My two year old has graduated from speaking in single words to primitive phrases. She stands in front of me, face twisted in concentration, struggling to string together these thoughts and ideas fast enough to keep up with her busy little mind. For instance, right now I am drinking a strawberry smoothie and my daughter is staring at me, wild with desperation, saying, “Mommy, Zoe strawberry fruit DRINK IT!!” There is a pause after each word as she strains to choose the next one, decides it’s all wrong and goes with something else. “Stthhhhuhhhmmmm DRINK IT!!”
This is how I feel when I’m writing. I am a newcomer to language, clumsy and over eager. Parts of speech mean nothing to me. I’ve never heard of grammar and when I do, I won’t give a rats ass anyway. All that matters is getting out the words fast enough, before the smoothie dries up, disappears into the greedy belly of the adult who secretly knows what you want but insists on hearing you say it anyway.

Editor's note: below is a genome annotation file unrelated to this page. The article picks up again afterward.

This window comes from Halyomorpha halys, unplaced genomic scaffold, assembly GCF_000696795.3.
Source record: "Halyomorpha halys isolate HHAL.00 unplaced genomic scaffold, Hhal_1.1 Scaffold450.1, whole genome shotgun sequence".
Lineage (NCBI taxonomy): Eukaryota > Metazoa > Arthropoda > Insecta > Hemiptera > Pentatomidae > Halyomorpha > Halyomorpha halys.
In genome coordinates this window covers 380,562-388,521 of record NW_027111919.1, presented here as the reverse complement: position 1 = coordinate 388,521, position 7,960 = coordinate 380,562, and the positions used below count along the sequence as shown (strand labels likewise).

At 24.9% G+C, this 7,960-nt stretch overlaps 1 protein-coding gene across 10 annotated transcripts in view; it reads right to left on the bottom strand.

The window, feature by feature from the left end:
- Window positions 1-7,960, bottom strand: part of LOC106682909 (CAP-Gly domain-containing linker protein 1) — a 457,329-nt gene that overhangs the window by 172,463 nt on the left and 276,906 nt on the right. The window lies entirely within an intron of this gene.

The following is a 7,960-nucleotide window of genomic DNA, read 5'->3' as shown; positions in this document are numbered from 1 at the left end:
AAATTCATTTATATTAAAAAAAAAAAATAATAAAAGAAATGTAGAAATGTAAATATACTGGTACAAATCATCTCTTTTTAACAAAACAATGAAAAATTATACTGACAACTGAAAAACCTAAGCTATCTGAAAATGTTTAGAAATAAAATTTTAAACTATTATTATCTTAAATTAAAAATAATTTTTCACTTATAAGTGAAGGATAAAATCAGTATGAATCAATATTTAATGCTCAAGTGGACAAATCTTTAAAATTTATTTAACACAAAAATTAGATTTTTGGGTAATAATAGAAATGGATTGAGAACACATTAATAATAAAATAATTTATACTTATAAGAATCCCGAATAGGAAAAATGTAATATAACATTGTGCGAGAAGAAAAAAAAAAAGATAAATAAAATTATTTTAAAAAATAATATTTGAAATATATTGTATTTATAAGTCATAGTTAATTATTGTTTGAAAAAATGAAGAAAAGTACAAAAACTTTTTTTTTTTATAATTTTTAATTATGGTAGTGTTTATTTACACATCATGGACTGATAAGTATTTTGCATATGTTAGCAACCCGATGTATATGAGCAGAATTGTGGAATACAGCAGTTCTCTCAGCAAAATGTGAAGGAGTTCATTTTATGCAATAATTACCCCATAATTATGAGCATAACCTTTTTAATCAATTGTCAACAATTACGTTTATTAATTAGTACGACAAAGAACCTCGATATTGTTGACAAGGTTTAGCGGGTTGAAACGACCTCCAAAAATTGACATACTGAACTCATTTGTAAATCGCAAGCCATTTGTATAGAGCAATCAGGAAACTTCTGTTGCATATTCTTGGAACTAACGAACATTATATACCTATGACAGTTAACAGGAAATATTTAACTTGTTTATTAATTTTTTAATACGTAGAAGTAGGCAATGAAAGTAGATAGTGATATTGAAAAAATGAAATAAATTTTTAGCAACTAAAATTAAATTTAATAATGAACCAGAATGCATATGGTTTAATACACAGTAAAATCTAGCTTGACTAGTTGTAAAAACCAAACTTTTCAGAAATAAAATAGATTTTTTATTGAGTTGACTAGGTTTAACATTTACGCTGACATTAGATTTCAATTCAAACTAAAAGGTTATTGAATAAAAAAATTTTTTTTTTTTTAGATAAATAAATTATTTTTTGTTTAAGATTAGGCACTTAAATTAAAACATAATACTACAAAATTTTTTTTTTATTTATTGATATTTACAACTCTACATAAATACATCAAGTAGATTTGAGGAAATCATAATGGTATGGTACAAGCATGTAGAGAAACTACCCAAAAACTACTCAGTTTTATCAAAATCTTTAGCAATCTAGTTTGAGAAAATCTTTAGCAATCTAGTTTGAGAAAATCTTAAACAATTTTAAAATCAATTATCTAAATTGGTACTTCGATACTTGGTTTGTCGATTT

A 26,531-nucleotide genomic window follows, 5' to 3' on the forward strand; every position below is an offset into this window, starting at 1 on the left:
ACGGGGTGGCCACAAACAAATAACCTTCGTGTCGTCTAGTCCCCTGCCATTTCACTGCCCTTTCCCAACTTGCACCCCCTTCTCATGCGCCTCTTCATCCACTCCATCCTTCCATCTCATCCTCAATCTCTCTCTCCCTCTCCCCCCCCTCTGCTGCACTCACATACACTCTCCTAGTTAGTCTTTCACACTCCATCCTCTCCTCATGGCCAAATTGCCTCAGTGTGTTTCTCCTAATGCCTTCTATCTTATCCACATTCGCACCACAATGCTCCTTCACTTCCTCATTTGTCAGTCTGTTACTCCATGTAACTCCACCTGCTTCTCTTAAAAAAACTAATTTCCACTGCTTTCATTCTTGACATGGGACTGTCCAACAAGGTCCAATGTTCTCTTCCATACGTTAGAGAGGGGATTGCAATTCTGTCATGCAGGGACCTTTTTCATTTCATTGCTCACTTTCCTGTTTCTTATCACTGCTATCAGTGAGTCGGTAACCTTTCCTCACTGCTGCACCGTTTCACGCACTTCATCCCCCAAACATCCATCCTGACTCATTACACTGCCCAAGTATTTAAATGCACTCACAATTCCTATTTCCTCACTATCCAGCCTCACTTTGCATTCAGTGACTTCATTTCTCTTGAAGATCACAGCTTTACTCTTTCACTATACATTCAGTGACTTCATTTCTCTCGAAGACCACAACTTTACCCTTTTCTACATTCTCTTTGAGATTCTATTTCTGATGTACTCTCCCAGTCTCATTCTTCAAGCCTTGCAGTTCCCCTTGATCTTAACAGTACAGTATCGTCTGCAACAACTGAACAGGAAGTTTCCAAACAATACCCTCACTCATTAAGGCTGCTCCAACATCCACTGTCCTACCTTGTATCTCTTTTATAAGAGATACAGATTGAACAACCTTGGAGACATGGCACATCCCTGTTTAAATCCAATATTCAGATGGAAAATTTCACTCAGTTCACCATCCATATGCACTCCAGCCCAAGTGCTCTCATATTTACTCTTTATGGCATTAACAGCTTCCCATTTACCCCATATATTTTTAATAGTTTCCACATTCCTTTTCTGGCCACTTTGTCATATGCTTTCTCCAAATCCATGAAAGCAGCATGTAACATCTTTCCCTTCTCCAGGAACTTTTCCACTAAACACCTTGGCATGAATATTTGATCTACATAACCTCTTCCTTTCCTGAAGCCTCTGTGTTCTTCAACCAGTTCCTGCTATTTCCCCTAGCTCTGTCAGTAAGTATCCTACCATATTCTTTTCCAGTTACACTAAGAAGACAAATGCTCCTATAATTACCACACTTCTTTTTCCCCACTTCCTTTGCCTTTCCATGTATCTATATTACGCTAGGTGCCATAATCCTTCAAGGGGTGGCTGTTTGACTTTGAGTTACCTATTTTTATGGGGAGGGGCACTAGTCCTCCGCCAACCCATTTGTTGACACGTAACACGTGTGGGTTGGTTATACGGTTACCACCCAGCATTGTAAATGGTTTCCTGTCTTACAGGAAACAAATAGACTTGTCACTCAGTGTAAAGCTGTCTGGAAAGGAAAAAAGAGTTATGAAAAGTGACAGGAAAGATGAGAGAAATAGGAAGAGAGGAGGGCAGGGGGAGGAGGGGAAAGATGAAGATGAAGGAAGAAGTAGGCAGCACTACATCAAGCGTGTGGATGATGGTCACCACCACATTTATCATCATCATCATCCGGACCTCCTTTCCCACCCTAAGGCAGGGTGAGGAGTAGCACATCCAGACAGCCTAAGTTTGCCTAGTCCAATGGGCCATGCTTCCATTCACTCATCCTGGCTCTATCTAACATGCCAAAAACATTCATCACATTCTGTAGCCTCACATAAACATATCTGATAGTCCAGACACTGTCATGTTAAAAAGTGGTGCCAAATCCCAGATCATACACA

Then there is the problem of translation. People that do not spend inordinate amounts of time around toddlers (or my child in particular) will hear her say some bizarre string of incoherent syllables and look at me like, “Oh, so you’re teaching her your mothertongue.” For the record, my mothertongue is Telugu and no, Zoe does not know it. She is merely speaking in her unqiue rendition of English.
Like me and my first drafts. It’s all in my my head, so it must be on the paper, and must translate equally well into the heads of strangers.
So then I get agitated and unruly and stomp my feet and wonder why no one understands that I am just trying to say, “I don’t want the sun to rise,” and now that we’re all on the same page can someone please do something about that?
Zoe actually said that this morning. It was a beautiful sunrise on vacation in Martha’s Vineyard, and when I pointed out to her the stunning oranges and pinks that streaked across the sky she said, “Mommy I don’t want it sun,” and promptly buried her face in chest. We don’t blame her. It’s an illness that runs through my mother’s side of the family, waking up grumpy, one that has not skipped me.
I’m on the fourth draft of my book. It likely has all the literary merits of an average conversation with a two year old. All I know is that I need to say it and I need to say it right now.